New story of PM’s children about Qatari involvement underwent a sea change, lacks proof: Court
Joint supplementary concise statement filed by respondents Sharif children of November 15, 2016 had said that the four flats in London had been purchased by Al-Thani family of Qatar through two offshore companies, the said family had allowed late Mian Muhammad Sharif and his family to use the said properties whilst bearing all the expenses relating to them including ground rent and service charges and ultimately in 2006 the account between Al-Thani family and Respondent No.7 was settled through which the properties were transferred to him by delivery of the bearer shares of the companies to a nominee of respondent No. 7.
The court refutes the claims and expresses shock over new change, the verdict says:
* The story jointly put forward by the children of respondent No. 1 underwent a sea change. Al-Thani family and investment in Qatar was introduced and permissive user of the properties in London was disclosed.
* Contradicted by respondent No. 8’s interview with BBC in 1999 according to which he was then a student living in these flats which had been taken on rent and the rent for the same was sent from Pakistan on a quarterly basis.
* Contradicted by both the parents of respondents No. 6, 7 and 8 who have consistently maintained that the said properties had been “purchased” or “bought”.
* No material produced to show who paid the utility bills and taxes, etc. relevant to the said properties before 2006.
Hassan Nawaz contradicts mother, gets contradicted by father and Qatari man
In an interview on Hard Talk, BBC London in November 1999, Hassan Nawaz categorically stated that he was a student with no earnings of his own, he did not own the relevant flats in London but he was living in the same on rent and the money for his living in those properties came from Pakistan on a quarterly basis.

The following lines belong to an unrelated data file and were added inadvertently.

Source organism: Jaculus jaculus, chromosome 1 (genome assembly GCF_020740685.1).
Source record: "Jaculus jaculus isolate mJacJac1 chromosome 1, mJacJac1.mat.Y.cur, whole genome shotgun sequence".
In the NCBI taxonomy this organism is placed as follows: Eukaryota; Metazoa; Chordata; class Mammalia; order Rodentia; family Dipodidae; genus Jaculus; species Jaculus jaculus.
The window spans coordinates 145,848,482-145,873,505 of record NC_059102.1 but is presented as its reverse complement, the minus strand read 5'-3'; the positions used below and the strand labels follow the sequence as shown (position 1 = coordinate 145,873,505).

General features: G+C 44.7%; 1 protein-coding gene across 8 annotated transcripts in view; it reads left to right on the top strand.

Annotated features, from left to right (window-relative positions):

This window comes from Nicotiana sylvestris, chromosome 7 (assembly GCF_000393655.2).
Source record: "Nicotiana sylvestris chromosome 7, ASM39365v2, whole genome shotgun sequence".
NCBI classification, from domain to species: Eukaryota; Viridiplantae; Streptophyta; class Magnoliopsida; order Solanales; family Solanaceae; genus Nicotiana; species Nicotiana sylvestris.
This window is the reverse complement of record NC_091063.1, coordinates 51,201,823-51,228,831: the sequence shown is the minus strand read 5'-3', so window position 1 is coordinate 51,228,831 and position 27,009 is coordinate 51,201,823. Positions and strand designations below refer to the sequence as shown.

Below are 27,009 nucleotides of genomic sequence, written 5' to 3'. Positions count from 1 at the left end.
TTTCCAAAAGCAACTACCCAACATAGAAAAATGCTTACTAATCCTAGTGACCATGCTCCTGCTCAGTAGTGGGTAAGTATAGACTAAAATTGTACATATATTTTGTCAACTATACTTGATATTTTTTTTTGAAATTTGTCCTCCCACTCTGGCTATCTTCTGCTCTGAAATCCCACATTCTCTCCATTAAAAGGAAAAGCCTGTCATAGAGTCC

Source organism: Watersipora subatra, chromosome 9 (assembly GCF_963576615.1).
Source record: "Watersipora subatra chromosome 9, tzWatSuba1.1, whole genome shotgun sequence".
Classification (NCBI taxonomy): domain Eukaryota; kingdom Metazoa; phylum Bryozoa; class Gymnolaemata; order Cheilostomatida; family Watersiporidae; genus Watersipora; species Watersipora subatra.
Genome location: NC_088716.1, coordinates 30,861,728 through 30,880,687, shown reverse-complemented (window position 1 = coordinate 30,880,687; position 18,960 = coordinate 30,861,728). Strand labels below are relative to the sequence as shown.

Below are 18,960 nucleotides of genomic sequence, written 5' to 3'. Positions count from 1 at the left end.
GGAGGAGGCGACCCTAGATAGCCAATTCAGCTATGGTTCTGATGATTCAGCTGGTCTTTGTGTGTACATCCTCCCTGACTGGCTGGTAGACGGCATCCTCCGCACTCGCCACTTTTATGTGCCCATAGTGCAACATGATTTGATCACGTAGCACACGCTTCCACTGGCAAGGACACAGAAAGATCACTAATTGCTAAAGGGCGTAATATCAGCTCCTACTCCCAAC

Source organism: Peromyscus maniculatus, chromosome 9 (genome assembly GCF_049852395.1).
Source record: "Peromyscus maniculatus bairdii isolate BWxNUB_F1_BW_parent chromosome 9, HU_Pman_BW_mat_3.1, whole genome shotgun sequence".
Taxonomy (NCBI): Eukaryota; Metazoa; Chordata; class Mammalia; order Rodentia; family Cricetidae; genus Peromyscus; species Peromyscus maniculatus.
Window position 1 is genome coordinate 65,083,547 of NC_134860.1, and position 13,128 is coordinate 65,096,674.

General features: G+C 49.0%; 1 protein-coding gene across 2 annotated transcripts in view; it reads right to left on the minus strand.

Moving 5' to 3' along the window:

However, the court notes extreme contradictions and inconsistencies with other family members, it says:
* Contradicted by his mother who had told Guardian newspaper of London that the said flats had been “bought” because the children were studying in London.
* Contradicted by his father who never talked about taking the relevant flats on rent.
* Contradicted by two statements of the gentleman from Qatar who maintained that permissive possession of the flats had been given to the family of Mian Muhammad Sharif with no charge.
The world’s best country? According to an annual ranking by the media company US News, it’s Switzerland. Given its high GDP per capita (11th best in the world, according to the IMF, at $60,787) and life expectancy (2nd overall, at 83.4 years), history of pacifism, and fantastic Alpine scenery, that’s hardly surprising.
Less expected is the country taking third spot: the UK. US News reckons Britain (which has the 28th best GDP per capita; 20th best life expectancy; a history of warfare; no Alpine scenery) is better than Germany, Japan, Sweden, Australia and Norway. What’s working in its favour? The rankings take into account nine categories: Adventure, Citizenship, Cultural Influence, Entrepreneurship, Heritage, Movers, Open for Business, Power and Quality of Life, but certain factors are more important. Citizenship (“cares about human rights, cares about the environment, gender equality, progressive, religious freedom, respects property rights, trustworthy, well-distributed political power”) contributes to 16.95 per cent of the overall ranking, for example, while for Heritage (“culturally accessible, has a rich history, has great food, many cultural attractions”) it’s just 3.17 per cent.
A total of 80 countries were considered; the top 50 is as follows:
Our ranking, of course, was based on the experience for the traveller, rather than quality of life for citizens.
Each year a handful of organisations – including PwC, Mercer and The Economist – also rate the world’s cities, according to “liveability”. They placed London, Melbourne and Vienna, respectively, at number one. Your favourite city? That would be Cape Town.
Canada and the U.S. are closely aligned when it comes to screening migrants.
U.S. President Donald Trump’s plans for “extreme vetting” of migrants may seem a stark contrast to Ottawa’s “openness” approach, but the two countries’ systems are more closely aligned than many people would like to believe.